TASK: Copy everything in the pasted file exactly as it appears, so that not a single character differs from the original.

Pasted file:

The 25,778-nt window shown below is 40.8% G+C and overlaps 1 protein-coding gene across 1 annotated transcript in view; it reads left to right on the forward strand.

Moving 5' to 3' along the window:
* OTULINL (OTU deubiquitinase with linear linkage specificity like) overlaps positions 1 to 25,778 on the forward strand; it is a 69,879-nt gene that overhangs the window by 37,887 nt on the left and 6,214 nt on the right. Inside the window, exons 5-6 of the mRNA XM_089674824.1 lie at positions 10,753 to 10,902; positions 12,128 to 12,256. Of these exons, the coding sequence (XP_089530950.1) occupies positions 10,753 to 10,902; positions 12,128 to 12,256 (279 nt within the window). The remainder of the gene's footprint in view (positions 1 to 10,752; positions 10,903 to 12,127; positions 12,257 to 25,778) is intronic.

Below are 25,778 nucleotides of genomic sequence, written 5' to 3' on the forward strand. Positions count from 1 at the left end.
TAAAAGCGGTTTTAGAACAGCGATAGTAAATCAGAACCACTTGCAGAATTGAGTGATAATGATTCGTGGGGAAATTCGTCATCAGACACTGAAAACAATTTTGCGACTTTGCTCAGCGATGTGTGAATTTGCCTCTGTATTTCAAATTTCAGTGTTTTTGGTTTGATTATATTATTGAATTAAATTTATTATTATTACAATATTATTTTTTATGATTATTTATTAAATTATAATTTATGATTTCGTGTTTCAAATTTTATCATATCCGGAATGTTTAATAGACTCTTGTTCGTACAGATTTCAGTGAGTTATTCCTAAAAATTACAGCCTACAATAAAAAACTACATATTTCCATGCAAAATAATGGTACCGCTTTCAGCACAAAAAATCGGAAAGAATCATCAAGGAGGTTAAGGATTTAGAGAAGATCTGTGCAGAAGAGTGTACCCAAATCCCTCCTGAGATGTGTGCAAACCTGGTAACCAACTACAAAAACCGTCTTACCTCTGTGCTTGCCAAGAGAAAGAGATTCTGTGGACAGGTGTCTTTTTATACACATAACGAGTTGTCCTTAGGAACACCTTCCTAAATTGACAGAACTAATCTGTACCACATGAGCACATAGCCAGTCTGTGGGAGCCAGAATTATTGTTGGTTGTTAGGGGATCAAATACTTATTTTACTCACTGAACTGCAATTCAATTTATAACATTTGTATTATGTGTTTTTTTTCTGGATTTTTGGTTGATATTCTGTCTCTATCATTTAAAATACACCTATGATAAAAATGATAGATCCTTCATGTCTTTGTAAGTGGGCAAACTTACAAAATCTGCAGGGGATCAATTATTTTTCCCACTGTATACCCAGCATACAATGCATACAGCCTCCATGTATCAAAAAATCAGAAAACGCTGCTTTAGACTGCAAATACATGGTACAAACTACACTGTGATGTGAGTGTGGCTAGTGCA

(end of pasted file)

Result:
The 25,778-nt window shown below is 40.8% G+C and overlaps 1 protein-coding gene across 1 annotated transcript in view; it reads left to right on the forward strand.

Moving 5' to 3' along the window:
* OTULINL (OTU deubiquitinase with linear linkage specificity like) overlaps positions 1 to 25,778 on the forward strand; it is a 69,879-nt gene that overhangs the window by 37,887 nt on the left and 6,214 nt on the right. Inside the window, exons 5-6 of the mRNA XM_089674824.1 lie at positions 10,753 to 10,902; positions 12,128 to 12,256. Of these exons, the coding sequence (XP_089530950.1) occupies positions 10,753 to 10,902; positions 12,128 to 12,256 (279 nt within the window). The remainder of the gene's footprint in view (positions 1 to 10,752; positions 10,903 to 12,127; positions 12,257 to 25,778) is intronic.

Below are 25,778 nucleotides of genomic sequence, written 5' to 3' on the forward strand. Positions count from 1 at the left end.
TAAAAGCGGTTTTAGAACAGCGATAGTAAATCAGAACCACTTGCAGAATTGAGTGATAATGATTCGTGGGGAAATTCGTCATCAGACACTGAAAACAATTTTGCGACTTTGCTCAGCGATGTGTGAATTTGCCTCTGTATTTCAAATTTCAGTGTTTTTGGTTTGATTATATTATTGAATTAAATTTATTATTATTACAATATTATTTTTTATGATTATTTATTAAATTATAATTTATGATTTCGTGTTTCAAATTTTATCATATCCGGAATGTTTAATAGACTCTTGTTCGTACAGATTTCAGTGAGTTATTCCTAAAAATTACAGCCTACAATAAAAAACTACATATTTCCATGCAAAATAATGGTACCGCTTTCAGCACAAAAAATCGGAAAGAATCATCAAGGAGGTTAAGGATTTAGAGAAGATCTGTGCAGAAGAGTGTACCCAAATCCCTCCTGAGATGTGTGCAAACCTGGTAACCAACTACAAAAACCGTCTTACCTCTGTGCTTGCCAAGAGAAAGAGATTCTGTGGACAGGTGTCTTTTTATACACATAACGAGTTGTCCTTAGGAACACCTTCCTAAATTGACAGAACTAATCTGTACCACATGAGCACATAGCCAGTCTGTGGGAGCCAGAATTATTGTTGGTTGTTAGGGGATCAAATACTTATTTTACTCACTGAACTGCAATTCAATTTATAACATTTGTATTATGTGTTTTTTTTCTGGATTTTTGGTTGATATTCTGTCTCTATCATTTAAAATACACCTATGATAAAAATGATAGATCCTTCATGTCTTTGTAAGTGGGCAAACTTACAAAATCTGCAGGGGATCAATTATTTTTCCCACTGTATACCCAGCATACAATGCATACAGCCTCCATGTATCAAAAAATCAGAAAACGCTGCTTTAGACTGCAAATACATGGTACAAACTACACTGTGATGTGAGTGTGGCTAGTGCA